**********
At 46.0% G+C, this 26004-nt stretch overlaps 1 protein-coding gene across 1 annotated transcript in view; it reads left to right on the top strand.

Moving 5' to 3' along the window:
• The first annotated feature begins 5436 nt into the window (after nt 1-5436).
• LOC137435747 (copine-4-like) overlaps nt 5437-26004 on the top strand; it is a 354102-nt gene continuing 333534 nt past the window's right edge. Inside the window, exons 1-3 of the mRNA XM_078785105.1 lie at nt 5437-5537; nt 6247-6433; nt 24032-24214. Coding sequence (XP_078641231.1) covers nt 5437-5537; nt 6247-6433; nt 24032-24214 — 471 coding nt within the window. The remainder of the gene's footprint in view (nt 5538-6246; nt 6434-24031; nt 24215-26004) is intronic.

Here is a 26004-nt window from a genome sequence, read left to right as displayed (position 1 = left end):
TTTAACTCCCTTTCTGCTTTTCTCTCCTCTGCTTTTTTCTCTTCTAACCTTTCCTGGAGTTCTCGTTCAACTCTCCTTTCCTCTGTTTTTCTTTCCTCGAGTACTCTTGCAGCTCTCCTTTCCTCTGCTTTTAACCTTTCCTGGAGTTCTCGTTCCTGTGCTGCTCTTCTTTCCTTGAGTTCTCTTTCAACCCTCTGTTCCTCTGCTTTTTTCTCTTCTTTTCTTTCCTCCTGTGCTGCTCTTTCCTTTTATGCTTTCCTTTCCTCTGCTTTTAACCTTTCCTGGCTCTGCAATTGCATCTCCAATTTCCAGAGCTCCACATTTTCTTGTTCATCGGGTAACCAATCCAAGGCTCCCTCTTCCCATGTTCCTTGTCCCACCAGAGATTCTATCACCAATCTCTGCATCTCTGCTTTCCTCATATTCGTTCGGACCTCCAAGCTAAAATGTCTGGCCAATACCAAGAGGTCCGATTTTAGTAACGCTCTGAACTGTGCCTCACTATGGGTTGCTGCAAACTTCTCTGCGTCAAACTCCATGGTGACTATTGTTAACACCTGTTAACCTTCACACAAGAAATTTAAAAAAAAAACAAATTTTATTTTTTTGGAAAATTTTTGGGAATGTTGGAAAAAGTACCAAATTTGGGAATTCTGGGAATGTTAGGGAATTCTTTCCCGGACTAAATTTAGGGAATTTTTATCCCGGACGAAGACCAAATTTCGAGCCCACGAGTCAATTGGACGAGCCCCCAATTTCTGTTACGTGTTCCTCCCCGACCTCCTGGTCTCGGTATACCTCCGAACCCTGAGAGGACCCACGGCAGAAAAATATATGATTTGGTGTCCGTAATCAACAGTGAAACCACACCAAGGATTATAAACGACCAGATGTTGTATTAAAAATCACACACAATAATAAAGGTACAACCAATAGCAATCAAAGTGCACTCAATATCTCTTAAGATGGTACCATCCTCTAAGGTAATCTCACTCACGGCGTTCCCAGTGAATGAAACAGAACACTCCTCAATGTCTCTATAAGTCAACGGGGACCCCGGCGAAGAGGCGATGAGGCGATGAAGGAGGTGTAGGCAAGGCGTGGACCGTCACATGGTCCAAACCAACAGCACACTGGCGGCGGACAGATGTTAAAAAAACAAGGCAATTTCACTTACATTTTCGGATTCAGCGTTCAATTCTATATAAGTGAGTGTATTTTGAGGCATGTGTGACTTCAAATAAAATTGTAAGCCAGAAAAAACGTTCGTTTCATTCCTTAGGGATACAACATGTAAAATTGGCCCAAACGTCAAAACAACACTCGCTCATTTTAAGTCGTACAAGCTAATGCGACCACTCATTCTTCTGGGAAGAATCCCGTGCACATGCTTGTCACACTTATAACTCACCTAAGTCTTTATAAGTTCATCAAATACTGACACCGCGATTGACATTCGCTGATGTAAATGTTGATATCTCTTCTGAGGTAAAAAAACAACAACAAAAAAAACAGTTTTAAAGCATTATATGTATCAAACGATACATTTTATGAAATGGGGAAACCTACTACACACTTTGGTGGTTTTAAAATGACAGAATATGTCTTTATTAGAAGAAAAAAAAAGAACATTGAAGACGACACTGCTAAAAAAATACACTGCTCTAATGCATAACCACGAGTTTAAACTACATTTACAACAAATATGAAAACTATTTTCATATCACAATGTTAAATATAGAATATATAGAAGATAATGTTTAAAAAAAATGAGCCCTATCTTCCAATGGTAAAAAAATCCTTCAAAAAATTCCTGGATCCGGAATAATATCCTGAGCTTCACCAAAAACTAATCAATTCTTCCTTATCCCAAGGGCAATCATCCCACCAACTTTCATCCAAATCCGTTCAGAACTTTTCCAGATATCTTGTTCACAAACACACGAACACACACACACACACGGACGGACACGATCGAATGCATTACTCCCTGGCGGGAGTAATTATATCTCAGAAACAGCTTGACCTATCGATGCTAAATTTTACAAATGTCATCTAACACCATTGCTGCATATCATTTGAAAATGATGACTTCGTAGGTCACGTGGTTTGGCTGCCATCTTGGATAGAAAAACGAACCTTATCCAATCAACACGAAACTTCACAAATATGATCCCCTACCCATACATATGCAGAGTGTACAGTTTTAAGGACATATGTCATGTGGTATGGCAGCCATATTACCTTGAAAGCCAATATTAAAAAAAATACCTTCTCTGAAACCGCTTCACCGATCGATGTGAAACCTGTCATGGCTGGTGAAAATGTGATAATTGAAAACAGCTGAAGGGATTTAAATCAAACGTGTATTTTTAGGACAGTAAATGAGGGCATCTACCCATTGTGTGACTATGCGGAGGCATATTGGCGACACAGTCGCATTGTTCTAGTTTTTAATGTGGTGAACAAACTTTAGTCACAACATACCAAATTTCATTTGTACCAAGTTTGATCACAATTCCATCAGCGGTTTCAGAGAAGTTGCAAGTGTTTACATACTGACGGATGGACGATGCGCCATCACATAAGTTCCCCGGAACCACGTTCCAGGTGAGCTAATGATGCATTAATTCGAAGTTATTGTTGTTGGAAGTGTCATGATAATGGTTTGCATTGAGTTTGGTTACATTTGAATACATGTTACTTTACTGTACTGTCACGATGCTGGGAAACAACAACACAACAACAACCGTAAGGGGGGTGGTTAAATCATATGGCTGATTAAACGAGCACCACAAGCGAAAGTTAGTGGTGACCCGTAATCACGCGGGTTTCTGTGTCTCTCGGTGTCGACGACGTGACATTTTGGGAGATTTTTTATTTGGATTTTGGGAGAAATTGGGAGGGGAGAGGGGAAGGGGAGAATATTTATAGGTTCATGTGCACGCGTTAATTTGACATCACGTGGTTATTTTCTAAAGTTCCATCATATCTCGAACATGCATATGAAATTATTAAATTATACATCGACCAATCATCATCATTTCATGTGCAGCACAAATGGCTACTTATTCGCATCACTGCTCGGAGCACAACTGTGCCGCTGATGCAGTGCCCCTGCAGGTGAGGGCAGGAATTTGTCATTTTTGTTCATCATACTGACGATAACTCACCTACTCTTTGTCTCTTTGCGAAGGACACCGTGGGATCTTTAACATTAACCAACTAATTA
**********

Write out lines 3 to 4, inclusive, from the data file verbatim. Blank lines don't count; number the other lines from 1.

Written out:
• The first annotated feature begins 5436 nt into the window (after nt 1-5436).
• LOC137435747 (copine-4-like) overlaps nt 5437-26004 on the top strand; it is a 354102-nt gene continuing 333534 nt past the window's right edge. Inside the window, exons 1-3 of the mRNA XM_078785105.1 lie at nt 5437-5537; nt 6247-6433; nt 24032-24214. Coding sequence (XP_078641231.1) covers nt 5437-5537; nt 6247-6433; nt 24032-24214 — 471 coding nt within the window. The remainder of the gene's footprint in view (nt 5538-6246; nt 6434-24031; nt 24215-26004) is intronic.